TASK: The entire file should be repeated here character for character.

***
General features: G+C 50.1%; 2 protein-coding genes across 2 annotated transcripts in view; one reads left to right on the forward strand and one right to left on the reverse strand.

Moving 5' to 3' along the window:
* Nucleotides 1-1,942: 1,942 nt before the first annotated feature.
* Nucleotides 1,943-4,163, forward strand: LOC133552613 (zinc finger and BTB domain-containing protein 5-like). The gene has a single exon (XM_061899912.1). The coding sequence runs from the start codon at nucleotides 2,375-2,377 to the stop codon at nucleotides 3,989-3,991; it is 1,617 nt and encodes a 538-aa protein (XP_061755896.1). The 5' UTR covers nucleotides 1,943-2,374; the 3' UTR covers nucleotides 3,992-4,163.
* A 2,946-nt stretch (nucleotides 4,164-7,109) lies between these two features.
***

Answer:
General features: G+C 50.1%; 2 protein-coding genes across 2 annotated transcripts in view; one reads left to right on the forward strand and one right to left on the reverse strand.

Moving 5' to 3' along the window:
* Nucleotides 1-1,942: 1,942 nt before the first annotated feature.
* Nucleotides 1,943-4,163, forward strand: LOC133552613 (zinc finger and BTB domain-containing protein 5-like). The gene has a single exon (XM_061899912.1). The coding sequence runs from the start codon at nucleotides 2,375-2,377 to the stop codon at nucleotides 3,989-3,991; it is 1,617 nt and encodes a 538-aa protein (XP_061755896.1). The 5' UTR covers nucleotides 1,943-2,374; the 3' UTR covers nucleotides 3,992-4,163.
* A 2,946-nt stretch (nucleotides 4,164-7,109) lies between these two features.